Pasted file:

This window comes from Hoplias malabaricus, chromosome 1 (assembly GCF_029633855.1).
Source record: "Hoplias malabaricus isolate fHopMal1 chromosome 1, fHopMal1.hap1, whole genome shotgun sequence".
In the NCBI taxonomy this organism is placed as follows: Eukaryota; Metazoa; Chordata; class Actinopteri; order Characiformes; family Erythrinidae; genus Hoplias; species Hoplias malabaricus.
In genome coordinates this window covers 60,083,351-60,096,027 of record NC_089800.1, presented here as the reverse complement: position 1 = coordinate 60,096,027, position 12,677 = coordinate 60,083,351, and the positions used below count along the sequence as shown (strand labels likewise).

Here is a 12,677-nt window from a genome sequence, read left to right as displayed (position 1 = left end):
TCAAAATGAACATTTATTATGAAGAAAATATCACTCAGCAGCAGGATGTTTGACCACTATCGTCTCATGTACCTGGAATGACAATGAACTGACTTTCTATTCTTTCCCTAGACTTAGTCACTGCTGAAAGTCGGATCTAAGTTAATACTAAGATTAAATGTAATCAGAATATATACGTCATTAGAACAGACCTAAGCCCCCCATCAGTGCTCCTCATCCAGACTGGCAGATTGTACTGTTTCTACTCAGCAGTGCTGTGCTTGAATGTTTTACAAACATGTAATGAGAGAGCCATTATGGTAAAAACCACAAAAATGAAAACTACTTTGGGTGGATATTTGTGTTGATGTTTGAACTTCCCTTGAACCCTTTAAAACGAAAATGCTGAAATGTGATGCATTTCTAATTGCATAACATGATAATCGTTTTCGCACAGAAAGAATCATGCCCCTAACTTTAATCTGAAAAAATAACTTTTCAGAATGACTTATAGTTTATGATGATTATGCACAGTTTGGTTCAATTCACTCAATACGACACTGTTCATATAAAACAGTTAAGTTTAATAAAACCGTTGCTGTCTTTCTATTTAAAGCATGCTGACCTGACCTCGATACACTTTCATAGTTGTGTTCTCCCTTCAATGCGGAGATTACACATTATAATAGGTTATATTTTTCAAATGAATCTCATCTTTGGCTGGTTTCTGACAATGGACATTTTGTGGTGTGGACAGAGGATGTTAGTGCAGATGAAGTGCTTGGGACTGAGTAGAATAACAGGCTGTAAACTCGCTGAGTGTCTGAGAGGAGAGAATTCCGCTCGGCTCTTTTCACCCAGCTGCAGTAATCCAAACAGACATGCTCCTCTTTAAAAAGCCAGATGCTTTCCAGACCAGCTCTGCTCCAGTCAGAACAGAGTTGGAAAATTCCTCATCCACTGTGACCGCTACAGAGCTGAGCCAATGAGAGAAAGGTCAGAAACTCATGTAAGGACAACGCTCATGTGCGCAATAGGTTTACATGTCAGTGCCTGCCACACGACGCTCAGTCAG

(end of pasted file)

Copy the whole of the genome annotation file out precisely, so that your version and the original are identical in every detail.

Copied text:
This window comes from Hoplias malabaricus, chromosome 1 (assembly GCF_029633855.1).
Source record: "Hoplias malabaricus isolate fHopMal1 chromosome 1, fHopMal1.hap1, whole genome shotgun sequence".
In the NCBI taxonomy this organism is placed as follows: Eukaryota; Metazoa; Chordata; class Actinopteri; order Characiformes; family Erythrinidae; genus Hoplias; species Hoplias malabaricus.
In genome coordinates this window covers 60,083,351-60,096,027 of record NC_089800.1, presented here as the reverse complement: position 1 = coordinate 60,096,027, position 12,677 = coordinate 60,083,351, and the positions used below count along the sequence as shown (strand labels likewise).

Here is a 12,677-nt window from a genome sequence, read left to right as displayed (position 1 = left end):
TCAAAATGAACATTTATTATGAAGAAAATATCACTCAGCAGCAGGATGTTTGACCACTATCGTCTCATGTACCTGGAATGACAATGAACTGACTTTCTATTCTTTCCCTAGACTTAGTCACTGCTGAAAGTCGGATCTAAGTTAATACTAAGATTAAATGTAATCAGAATATATACGTCATTAGAACAGACCTAAGCCCCCCATCAGTGCTCCTCATCCAGACTGGCAGATTGTACTGTTTCTACTCAGCAGTGCTGTGCTTGAATGTTTTACAAACATGTAATGAGAGAGCCATTATGGTAAAAACCACAAAAATGAAAACTACTTTGGGTGGATATTTGTGTTGATGTTTGAACTTCCCTTGAACCCTTTAAAACGAAAATGCTGAAATGTGATGCATTTCTAATTGCATAACATGATAATCGTTTTCGCACAGAAAGAATCATGCCCCTAACTTTAATCTGAAAAAATAACTTTTCAGAATGACTTATAGTTTATGATGATTATGCACAGTTTGGTTCAATTCACTCAATACGACACTGTTCATATAAAACAGTTAAGTTTAATAAAACCGTTGCTGTCTTTCTATTTAAAGCATGCTGACCTGACCTCGATACACTTTCATAGTTGTGTTCTCCCTTCAATGCGGAGATTACACATTATAATAGGTTATATTTTTCAAATGAATCTCATCTTTGGCTGGTTTCTGACAATGGACATTTTGTGGTGTGGACAGAGGATGTTAGTGCAGATGAAGTGCTTGGGACTGAGTAGAATAACAGGCTGTAAACTCGCTGAGTGTCTGAGAGGAGAGAATTCCGCTCGGCTCTTTTCACCCAGCTGCAGTAATCCAAACAGACATGCTCCTCTTTAAAAAGCCAGATGCTTTCCAGACCAGCTCTGCTCCAGTCAGAACAGAGTTGGAAAATTCCTCATCCACTGTGACCGCTACAGAGCTGAGCCAATGAGAGAAAGGTCAGAAACTCATGTAAGGACAACGCTCATGTGCGCAATAGGTTTACATGTCAGTGCCTGCCACACGACGCTCAGTCAG